• an excellent first-draft tool because you can only write in plain text, which means you’ll get into the habit of focusing on writing and leaving editing and formatting for later
  • runs for 100 hours on three AA batteries
  • doesn’t require the use of a mouse (goodbye RSI?)
  • responds to some keyboard shortcuts, which helps with navigation
  • people who own intelligent keyboards love them and still use them; there’s even a Facebook group for the one I own
  • online support for the QuickPad Pro is excellent
  • some authors (James Scott Bell, George R. R. Martin and Bryan Cohen are three examples) are producing reams of writing using old tech
  • unlikely to be stolen in a smash-and-grab, and it won’t be coveted by your kid


  • the screen has a bit of glare, and it isn’t backlit, but this isn’t a deal-breaker
  • the screens on some intelligent keyboards, such as the Alphasmart, are quite small
  • the angle of the screen is a bit awkward, unless you stack a few books under the screen end of the device or sit up straight while writing (probably not a bad idea)
  • over time, the keyboard can become a bit sticky
  • transferring files to your computer (where you’ll edit and format them) can be tricky if your computer cannot recognize your intelligent keyboard
  • intelligent keyboards are no longer being made, so if you want one, you’ll need to keep an eye on Ebay

Tip: Before you write your next novel on an intelligent keyboard, first check to see if you can transfer files to your computer. If you can’t, search for a forum that can offer tips.

New uses for Old Tech

My QuickPad has become another tool in my my RSI blasting arsenal. It’s helped me to create distraction-free writing sessions, and I’m also experimenting with writing in markdown on my Quickpad. Who knows what can happen when old and new tech worlds collide?

Do you use old tech for writing?

Markdown for Bloggers


Coding is the new literacy

by C.K. MacLeod

Writing in markdown is an efficient way to write blog posts. In fact, it will forever change the way you blog.

So, what is markdown? It’s a coding language like HTML, only much, much simpler, and you don’t have to be tech savvy to learn it. It takes about 10 minutes to learn, if that.

Why I Use Markdown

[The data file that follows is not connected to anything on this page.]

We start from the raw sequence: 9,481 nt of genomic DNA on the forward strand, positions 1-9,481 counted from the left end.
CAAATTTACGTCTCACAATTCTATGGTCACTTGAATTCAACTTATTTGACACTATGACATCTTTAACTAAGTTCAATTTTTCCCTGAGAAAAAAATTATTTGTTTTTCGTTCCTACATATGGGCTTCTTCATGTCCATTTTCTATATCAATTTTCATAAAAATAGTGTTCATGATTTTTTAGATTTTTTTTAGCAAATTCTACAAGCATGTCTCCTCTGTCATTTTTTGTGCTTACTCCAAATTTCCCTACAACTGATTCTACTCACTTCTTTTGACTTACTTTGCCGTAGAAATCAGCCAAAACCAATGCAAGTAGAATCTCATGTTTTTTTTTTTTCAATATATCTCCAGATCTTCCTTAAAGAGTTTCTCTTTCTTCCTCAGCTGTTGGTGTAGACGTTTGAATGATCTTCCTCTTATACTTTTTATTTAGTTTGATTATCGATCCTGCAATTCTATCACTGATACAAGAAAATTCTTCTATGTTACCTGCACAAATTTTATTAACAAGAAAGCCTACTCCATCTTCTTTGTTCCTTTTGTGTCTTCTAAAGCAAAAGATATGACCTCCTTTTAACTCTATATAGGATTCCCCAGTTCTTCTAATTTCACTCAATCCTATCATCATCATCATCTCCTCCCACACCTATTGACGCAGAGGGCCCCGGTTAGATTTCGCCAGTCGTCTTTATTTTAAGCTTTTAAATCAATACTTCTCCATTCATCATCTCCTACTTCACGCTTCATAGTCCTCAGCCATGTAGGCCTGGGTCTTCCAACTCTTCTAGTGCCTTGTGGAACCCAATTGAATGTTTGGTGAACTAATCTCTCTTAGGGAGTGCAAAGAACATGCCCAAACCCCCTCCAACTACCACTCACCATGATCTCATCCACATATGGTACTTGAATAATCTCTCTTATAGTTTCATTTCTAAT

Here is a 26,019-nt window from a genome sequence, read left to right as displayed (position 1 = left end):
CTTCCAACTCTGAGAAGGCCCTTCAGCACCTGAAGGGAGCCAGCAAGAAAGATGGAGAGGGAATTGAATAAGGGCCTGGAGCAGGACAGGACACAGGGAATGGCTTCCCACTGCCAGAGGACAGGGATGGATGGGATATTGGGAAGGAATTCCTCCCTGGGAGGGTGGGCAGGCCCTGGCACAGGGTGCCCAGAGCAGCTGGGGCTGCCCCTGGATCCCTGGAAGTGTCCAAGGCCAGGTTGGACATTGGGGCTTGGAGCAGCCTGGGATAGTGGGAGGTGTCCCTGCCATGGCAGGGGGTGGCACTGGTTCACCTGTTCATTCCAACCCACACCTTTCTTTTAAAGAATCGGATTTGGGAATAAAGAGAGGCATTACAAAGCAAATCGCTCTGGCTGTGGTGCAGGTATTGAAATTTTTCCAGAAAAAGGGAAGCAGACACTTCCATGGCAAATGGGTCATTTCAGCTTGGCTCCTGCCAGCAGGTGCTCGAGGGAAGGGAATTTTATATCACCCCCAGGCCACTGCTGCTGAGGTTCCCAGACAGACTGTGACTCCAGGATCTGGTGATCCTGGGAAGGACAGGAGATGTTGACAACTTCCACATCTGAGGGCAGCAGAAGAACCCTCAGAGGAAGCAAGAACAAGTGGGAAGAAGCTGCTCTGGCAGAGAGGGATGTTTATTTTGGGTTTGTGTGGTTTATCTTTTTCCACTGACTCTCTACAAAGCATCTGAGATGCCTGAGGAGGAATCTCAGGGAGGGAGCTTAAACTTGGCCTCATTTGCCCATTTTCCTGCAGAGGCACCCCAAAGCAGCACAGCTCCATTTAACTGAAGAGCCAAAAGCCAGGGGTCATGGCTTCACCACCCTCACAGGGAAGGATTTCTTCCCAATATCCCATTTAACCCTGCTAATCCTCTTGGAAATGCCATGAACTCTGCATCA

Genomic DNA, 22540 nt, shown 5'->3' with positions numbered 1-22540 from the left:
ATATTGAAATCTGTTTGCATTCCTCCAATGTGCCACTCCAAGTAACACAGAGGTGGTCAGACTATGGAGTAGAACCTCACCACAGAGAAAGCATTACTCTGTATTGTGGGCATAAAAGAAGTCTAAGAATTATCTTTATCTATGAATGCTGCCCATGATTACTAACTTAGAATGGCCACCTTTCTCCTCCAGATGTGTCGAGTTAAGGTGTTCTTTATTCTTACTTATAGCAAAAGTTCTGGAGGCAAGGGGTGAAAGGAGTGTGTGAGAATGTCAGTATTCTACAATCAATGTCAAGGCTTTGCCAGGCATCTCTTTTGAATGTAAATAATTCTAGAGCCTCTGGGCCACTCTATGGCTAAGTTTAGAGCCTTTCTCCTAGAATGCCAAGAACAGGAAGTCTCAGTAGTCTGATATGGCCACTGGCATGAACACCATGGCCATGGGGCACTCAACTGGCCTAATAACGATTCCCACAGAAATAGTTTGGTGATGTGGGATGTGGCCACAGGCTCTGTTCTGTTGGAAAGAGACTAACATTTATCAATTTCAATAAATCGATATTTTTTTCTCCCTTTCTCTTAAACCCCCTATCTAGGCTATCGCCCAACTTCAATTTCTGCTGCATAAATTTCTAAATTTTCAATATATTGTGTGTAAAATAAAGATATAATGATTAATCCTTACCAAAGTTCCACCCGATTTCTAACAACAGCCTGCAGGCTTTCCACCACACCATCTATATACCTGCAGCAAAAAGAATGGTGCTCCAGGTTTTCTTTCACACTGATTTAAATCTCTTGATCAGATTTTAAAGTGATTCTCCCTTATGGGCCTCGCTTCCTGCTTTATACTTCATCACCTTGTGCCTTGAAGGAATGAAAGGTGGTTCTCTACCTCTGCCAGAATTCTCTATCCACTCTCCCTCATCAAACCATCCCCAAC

Here’s why I use markdown:

  • Markdown is easy to learn.
  • I don’t have to fuss with the formatting features of a word processor when I write, which means I won’t introduce wonky formatting into my writing when it comes time to publish a post.
  • I can copy and paste my writing to and from Word, Google Docs, Scrivener, a text editor, Blogger, WordPress, etc. and the formatting codes will travel with it.
  • Markdown can convert to HTML, so if you’ve never been able to figure out how to write in HTML, you may not need to (see below).
  • It makes my blog writing and publishing process more efficient.

What does it look like?

Here’s what markdown looks like in action:

Text written in markdown is on the left; the formatted version is on the right

The text in the left pane is written in markdown. It kind of looks like plain text, right? That’s because it is. It’s pretty much what your writing would like if you only used your keyboard and didn’t click on any of the fancy formatting buttons in your word processor.

The text on the the right is what the published product will look like. Pretty, right? This particular markdown editor took the codes from the text on the left and converted it to formatted text. Do you see the codes? No? Read on…

Commonly Used Markdown Codes

Here are the markdown codes I use the most in my writing (I’ve left this list in plain text so that you can copy and paste it into Scrivener. if you like):

#Heading 1
##Heading 2
###Heading 3



Horizontal rule

[Tech Tools for Writers](hyperlink) – no space between square brackets and parentheses

![alt text: description of image for people with visual impairments](image link)

Block quote/pull quote
>first line of paragraph

Ordered list
1. first list item
2. second list item
3. thirdlist item

Unordered list
– list item
– list item
– list item
Can also use * instead of –

Soft break (poetry)
Line is followed by two spaces
First line [space, space]
Second line [space, space]

em dash: Alt+ 0151
en dash: Alt + 0150
hyphen –

Go back to the image above. Do you see the markdown codes now? Allow me to highlight some of them for you:

Markdown sample
The markdown syntax in this sample is highlighted in yellow.

If you don’t find what you’re looking for on my markdown list, check out this markdown cheat sheet. Print it and stick it next to your computer.

Or, if you write your blog posts in Scrivener like I do, you can copy and paste my list of markdown codes into the Project Notes menu in Scrivener’s Inspector, where it’ll always be available when you need it.

Markdown in Scrivener's Project Notes
Markdown in Scrivener’s Project Notes

Try This

If you’d like to learn markdown, but you’re not convinced that it’s easy, try this guided, step-by-step interactive tutorial. I dare you to say it’s hard after trying this tutorial.

If you’d like to see markdown transform to polished text right before your eyes, try John Combe’s* free markdown editor. Use my markdown “cheat sheet” above and write something in the left pane. Watch your markdown text turn to beautifully formatted text.

In my next post, I’ll explain how I use markdown for blogging on WordPress, and I’ll share my writing and publishing process with you.

*I learned about the John Combe markdown editor from Joseph Michael in his Learn Scrivener Fast course.

Image by Michael Pollak